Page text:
Switch to Sony

Eric Johnson, Re/code:

According to data provided to Re/code, an April Nielsen study found that 31 percent of PS4 owners did not own Sony’s previous console, the PlayStation 3, but did own an Xbox 360 or Wii. Seventeen percent did not own any last-generation console.

The people surveyed were Americans, age 7 to 54, and were a subset of a total of 1,200 “active gamers” surveyed by Nielsen between February and April.

However, there’s one big caveat to the survey, which is that it asked only what consumers currently owned at the time of the survey, not what they had owned in the past. So, people who sold their PlayStation 3 in order to buy a PlayStation 4 would’ve been marked down as non-PS3 owners.

Assuming that most people didn’t do that, though, the numbers underscore why launching at a $100 lower price point than the rival Xbox One was so beneficial for Sony.

These numbers are much bigger than I would have thought. I knew the PS4 was out pacing both the Xbox One and (not surprisingly) the Wii U, but 17% adding consoles to their homes is astounding. Sure, they may have had PS2s, Xboxes, and Gamecubes, but 17% after the longest generation cycle, I assume it’s safe to say these are new console owners… if we are assuming of course.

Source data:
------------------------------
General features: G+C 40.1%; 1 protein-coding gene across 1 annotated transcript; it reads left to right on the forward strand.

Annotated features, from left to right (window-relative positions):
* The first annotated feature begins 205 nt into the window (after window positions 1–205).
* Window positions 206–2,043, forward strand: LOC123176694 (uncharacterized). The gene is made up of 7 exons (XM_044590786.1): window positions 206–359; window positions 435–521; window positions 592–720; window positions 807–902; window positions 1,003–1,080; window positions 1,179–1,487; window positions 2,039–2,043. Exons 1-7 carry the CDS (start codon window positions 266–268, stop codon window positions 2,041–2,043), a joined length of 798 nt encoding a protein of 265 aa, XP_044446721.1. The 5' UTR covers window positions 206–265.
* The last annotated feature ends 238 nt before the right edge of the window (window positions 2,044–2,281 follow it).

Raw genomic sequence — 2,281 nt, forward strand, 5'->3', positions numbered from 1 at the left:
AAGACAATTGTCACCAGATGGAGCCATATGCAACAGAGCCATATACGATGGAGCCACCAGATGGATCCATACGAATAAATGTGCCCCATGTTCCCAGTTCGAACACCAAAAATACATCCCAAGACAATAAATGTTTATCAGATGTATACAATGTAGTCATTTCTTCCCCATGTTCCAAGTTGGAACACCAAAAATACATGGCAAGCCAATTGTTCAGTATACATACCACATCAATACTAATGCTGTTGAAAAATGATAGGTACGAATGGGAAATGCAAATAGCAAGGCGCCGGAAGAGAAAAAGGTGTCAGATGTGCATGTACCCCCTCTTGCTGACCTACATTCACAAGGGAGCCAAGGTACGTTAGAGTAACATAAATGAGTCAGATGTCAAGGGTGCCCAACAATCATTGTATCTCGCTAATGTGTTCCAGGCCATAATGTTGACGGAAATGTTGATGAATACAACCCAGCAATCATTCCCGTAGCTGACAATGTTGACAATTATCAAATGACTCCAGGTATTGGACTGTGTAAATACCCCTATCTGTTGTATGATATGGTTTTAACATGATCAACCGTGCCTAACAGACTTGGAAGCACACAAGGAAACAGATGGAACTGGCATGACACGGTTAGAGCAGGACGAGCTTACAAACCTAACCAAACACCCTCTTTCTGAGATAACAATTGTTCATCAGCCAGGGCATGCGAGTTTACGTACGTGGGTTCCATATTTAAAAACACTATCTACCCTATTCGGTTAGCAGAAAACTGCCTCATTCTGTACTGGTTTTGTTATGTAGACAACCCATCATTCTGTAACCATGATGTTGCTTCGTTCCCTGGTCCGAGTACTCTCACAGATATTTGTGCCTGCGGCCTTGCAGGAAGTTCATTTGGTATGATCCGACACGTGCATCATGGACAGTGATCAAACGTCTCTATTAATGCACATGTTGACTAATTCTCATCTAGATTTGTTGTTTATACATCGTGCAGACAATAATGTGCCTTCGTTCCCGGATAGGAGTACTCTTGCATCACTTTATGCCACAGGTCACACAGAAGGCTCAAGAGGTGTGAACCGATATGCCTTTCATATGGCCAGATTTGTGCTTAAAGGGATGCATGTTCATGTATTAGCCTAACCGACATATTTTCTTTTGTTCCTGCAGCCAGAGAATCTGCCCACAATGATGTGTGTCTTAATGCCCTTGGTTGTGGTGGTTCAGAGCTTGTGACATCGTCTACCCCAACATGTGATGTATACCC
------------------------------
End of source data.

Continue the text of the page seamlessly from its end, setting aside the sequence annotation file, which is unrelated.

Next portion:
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2 thoughts on “Switch to Sony

  1. Since the last PS4 numbers came out I haven’t found any of the high profile tech bloggers reevaluate their opinions on the future of console gaming vs. mobile gaming (e.g. MG Siegler). Add to that the recent (and probably very smart) acquisition of Twitch, and while it’s to early to tell, it appears the console gaming market is doing well. What is your take on this topic? Thanks! (PS: Ben Thompson’s last post of the matter was very interesting).

    • kylestarr says:

      Thanks for chiming in, Alex! Ben makes some very interesting points. I think a lot of the naysaying juxtaposed with numbers like this has to do with next-gen being in the right place at the right time. The gaming population was starved for something new, those that were iffy about gaming witnessed an unparalleled marketing campaign for these new consoles, and those that could not afford or were not willing to buy at the end of the prev-gen cycle now had enough adult income to shell out for these new machines. As Ben states, “there will always be a market willing to pay for the superior experience delivered by an integrated offering.” However, we have yet to see the inevitable low-end, high-experience machine come to market. I’m not convinced that the Twitch acquisition says much about console gaming rather a huge market for binging in gameplay content. Either way 17% is a fun number.

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